My process starts with the characters. I approached Alzada as a detective first, someone whose job it is to search for the truth and whose conflict stems from not wanting to see that truth, from desperately wanting to look away.

It also quickly became apparent that Estrático, whom I had created as a simple underling, bothered Alzada immensely. The more he bothered him, the more significant he became, and suddenly Estrático was at the very heart of it — in his rightful place.

Another consideration was that I needed the main character to be a little more involved than a regular citizen. I didn’t want a hero or a villain, I wanted someone in the grey, someone who explores the limits of his responsibility. The fact that he turned out to be a grouchy, secretly tender, seriously sarcastic book nerd with a sweet tooth… okay, perhaps there is more of myself in Alzada than I thought!

Did you know from the beginning that you wanted your story to occur in 1981 and 2001, or did that come from the story as it developed?
The first version of Repentance was set only in 2001. Then, as more and more of the past crept into the narrative, it became a challenge for me to portray the tension between never forgetting about a traumatic event and, at the same time, not constantly having it on one’s mind.

I really got into the science of memory and was determined to have the appearance of the 1981 events on the page mimic how we actually experience the recall of memories, sometimes like the vivid flash of a flare, sometimes like a transparent jellyfish. You can’t see it while you’re swimming, but you know it’s there.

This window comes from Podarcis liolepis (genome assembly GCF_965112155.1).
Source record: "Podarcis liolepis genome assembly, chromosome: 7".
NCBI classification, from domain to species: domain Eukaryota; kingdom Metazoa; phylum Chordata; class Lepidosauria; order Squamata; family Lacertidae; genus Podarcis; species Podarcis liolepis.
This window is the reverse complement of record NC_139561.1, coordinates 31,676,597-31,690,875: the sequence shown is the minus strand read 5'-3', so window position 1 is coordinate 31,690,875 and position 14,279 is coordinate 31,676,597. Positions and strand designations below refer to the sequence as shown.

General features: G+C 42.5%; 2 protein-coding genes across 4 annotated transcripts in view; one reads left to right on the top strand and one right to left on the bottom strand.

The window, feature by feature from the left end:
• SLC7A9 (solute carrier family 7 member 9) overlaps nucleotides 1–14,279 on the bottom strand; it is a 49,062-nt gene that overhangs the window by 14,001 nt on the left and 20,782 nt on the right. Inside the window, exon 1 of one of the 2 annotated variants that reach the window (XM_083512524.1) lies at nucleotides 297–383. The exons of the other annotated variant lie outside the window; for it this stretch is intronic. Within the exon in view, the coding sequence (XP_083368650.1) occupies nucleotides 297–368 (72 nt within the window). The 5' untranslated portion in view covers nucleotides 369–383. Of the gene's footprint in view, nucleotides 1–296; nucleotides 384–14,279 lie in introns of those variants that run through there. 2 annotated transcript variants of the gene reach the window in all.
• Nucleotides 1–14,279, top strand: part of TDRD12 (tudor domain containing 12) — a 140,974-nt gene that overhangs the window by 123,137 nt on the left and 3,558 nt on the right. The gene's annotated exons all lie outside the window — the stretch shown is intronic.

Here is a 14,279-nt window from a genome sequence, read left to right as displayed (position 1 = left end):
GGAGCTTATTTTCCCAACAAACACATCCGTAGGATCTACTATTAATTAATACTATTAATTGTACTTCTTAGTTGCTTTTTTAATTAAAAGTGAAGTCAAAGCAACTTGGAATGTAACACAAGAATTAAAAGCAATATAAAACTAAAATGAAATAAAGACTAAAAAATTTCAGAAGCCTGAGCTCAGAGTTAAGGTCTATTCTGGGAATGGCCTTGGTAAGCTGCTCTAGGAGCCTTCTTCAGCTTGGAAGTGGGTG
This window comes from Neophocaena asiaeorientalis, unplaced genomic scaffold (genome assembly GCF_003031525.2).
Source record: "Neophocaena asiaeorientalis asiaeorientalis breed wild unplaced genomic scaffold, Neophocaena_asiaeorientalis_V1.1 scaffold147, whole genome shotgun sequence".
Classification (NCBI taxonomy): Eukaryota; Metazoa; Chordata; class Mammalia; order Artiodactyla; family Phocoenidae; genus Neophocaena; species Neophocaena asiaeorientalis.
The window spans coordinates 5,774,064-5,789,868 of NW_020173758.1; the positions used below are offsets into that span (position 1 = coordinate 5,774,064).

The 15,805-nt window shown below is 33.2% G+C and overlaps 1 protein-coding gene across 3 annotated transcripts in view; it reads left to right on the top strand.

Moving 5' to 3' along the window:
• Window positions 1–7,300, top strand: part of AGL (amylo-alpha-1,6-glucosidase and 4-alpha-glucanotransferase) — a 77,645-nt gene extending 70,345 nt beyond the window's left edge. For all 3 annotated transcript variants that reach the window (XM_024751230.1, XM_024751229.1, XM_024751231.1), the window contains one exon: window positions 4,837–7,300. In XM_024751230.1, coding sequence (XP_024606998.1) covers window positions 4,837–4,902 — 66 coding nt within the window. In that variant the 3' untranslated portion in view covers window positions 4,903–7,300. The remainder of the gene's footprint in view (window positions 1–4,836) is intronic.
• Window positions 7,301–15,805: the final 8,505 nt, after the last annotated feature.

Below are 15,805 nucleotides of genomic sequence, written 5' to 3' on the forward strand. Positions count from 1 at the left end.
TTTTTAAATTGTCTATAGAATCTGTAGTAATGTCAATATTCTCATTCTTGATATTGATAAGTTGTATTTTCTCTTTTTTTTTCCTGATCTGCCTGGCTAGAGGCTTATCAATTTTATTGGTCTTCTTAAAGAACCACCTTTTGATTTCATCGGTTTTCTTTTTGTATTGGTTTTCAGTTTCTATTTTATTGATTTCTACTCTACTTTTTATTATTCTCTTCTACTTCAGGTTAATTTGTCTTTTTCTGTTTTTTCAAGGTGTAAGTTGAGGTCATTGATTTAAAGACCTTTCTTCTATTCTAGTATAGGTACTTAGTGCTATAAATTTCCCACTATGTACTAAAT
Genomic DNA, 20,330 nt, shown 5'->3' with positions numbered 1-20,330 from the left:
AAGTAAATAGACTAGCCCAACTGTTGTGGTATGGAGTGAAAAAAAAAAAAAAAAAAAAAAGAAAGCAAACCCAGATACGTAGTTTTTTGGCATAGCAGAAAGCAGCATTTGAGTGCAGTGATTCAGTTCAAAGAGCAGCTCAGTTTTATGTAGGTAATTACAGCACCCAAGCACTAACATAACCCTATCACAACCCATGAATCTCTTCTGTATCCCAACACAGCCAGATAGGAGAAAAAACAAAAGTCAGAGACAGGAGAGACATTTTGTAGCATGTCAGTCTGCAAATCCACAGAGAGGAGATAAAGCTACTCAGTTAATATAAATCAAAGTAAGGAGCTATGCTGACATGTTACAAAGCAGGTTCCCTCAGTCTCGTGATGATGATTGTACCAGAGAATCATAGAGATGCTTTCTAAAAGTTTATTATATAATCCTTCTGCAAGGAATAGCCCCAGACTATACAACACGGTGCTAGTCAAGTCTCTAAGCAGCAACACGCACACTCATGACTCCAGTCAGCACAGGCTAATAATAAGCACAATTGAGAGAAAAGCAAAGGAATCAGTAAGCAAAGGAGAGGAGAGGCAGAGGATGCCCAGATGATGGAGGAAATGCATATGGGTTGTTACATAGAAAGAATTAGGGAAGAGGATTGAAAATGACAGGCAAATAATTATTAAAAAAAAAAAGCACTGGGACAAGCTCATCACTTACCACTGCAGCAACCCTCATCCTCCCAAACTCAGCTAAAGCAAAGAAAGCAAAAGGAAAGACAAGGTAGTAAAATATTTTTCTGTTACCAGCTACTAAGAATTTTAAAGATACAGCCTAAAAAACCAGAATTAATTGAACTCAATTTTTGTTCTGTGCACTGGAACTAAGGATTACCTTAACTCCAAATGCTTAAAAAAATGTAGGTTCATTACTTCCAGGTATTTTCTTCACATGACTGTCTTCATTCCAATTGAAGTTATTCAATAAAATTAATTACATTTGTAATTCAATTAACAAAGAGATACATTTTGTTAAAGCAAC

How did you decide how much to talk about the history of those two time periods in order for readers to understand them, without it feeling like a history lesson?
I decided to stick to a strict need-to-know-basis, so the reader has all the information one would need to survive but is never distracted from the action.

Why did you decide to write it in English?
It was less of a decision than I’d like to admit. Repentance was born in workshop while I was getting my MFA, and barely anyone read Spanish, so English it was! Looking back, I think it was serendipitous for this novel. The idiosyncrasies of my English never let you forget that you’re running through the streets of Buenos Aires.

What kind of crime fiction and which authors do you enjoy reading?
I like my crime fiction political/social and with a strong sense of place, coincidentally that’s lots of Southern European and Latin American crime. Andrea Camilleri, Claudia Piñeiro, Leonardo Padura and Petros Markaris are high on my totem pole.

What’s next for Eloisa Diaz?
What kind of a noir writer would I be if I didn’t keep up the suspense?

Read our review of Repentance here, or order a copy using the links below.

Leave a Reply

Your email address will not be published. Required fields are marked *

Related posts

Holy City by Henry Wise

Like so many novels in the noir sub-genre, Holy City by Henry Wise reveals the links between its main character’s past and their present predicament, and how, no matter which choices they may make, their fate is almost predetermined. However, what sets it apart from…

Rodolfo Walsh’s Last Case by Elsa Drucaroff

Translated by Slava Faybysh — Fact and fiction overlap, reinforce, and illuminate each other in this historical ‘true crime’ novel by Argentine novelist and literature professor Elsa Drucaroff. In real life, as in the novel, Rodolfo Walsh was a well-known Argentinian writer of detective fiction…

The Lagos Wife by Vanessa Walters

Nicole Oruwari had it all. Even though she took a risk trading the UK for Nigeria for the sake of love, she had two lovely sons, a husband and a life of luxury in Lagos with staff to cater to her every whim. Nicole was…
Crime Fiction Lover